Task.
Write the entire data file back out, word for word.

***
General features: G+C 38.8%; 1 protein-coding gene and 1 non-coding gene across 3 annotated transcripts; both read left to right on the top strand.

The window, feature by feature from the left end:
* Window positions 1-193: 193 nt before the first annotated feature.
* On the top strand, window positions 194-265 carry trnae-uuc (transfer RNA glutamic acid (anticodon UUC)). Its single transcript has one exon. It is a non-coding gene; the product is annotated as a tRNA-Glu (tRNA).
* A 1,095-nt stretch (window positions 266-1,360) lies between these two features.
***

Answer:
General features: G+C 38.8%; 1 protein-coding gene and 1 non-coding gene across 3 annotated transcripts; both read left to right on the top strand.

The window, feature by feature from the left end:
* Window positions 1-193: 193 nt before the first annotated feature.
* On the top strand, window positions 194-265 carry trnae-uuc (transfer RNA glutamic acid (anticodon UUC)). Its single transcript has one exon. It is a non-coding gene; the product is annotated as a tRNA-Glu (tRNA).
* A 1,095-nt stretch (window positions 266-1,360) lies between these two features.